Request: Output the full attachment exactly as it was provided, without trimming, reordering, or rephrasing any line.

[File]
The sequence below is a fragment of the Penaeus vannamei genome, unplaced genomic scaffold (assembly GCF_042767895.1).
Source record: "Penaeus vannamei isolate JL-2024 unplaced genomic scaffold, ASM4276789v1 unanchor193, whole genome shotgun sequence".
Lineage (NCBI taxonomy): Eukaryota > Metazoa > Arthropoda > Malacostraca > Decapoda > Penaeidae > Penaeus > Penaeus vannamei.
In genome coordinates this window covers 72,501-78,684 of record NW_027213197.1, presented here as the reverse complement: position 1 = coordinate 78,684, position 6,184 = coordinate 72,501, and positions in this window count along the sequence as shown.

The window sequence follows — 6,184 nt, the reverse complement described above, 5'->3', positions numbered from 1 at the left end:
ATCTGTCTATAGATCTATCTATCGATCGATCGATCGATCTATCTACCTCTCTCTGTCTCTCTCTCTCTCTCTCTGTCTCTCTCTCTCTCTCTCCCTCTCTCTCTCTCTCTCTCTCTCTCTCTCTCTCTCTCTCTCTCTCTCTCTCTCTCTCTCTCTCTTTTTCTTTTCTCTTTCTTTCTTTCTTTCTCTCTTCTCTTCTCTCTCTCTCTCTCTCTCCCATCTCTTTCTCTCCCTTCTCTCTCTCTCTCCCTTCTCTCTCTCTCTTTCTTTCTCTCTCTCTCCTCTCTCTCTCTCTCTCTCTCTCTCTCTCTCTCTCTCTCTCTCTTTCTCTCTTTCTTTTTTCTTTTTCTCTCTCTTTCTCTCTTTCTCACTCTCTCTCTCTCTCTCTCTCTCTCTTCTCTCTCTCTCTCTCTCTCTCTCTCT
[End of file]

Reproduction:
The sequence below is a fragment of the Penaeus vannamei genome, unplaced genomic scaffold (assembly GCF_042767895.1).
Source record: "Penaeus vannamei isolate JL-2024 unplaced genomic scaffold, ASM4276789v1 unanchor193, whole genome shotgun sequence".
Lineage (NCBI taxonomy): Eukaryota > Metazoa > Arthropoda > Malacostraca > Decapoda > Penaeidae > Penaeus > Penaeus vannamei.
In genome coordinates this window covers 72,501-78,684 of record NW_027213197.1, presented here as the reverse complement: position 1 = coordinate 78,684, position 6,184 = coordinate 72,501, and positions in this window count along the sequence as shown.

The window sequence follows — 6,184 nt, the reverse complement described above, 5'->3', positions numbered from 1 at the left end:
ATCTGTCTATAGATCTATCTATCGATCGATCGATCGATCTATCTACCTCTCTCTGTCTCTCTCTCTCTCTCTCTGTCTCTCTCTCTCTCTCTCCCTCTCTCTCTCTCTCTCTCTCTCTCTCTCTCTCTCTCTCTCTCTCTCTCTCTCTCTCTCTCTCTTTTTCTTTTCTCTTTCTTTCTTTCTTTCTCTCTTCTCTTCTCTCTCTCTCTCTCTCTCCCATCTCTTTCTCTCCCTTCTCTCTCTCTCTCCCTTCTCTCTCTCTCTTTCTTTCTCTCTCTCTCCTCTCTCTCTCTCTCTCTCTCTCTCTCTCTCTCTCTCTCTCTCTTTCTCTCTTTCTTTTTTCTTTTTCTCTCTCTTTCTCTCTTTCTCACTCTCTCTCTCTCTCTCTCTCTCTCTTCTCTCTCTCTCTCTCTCTCTCTCTCT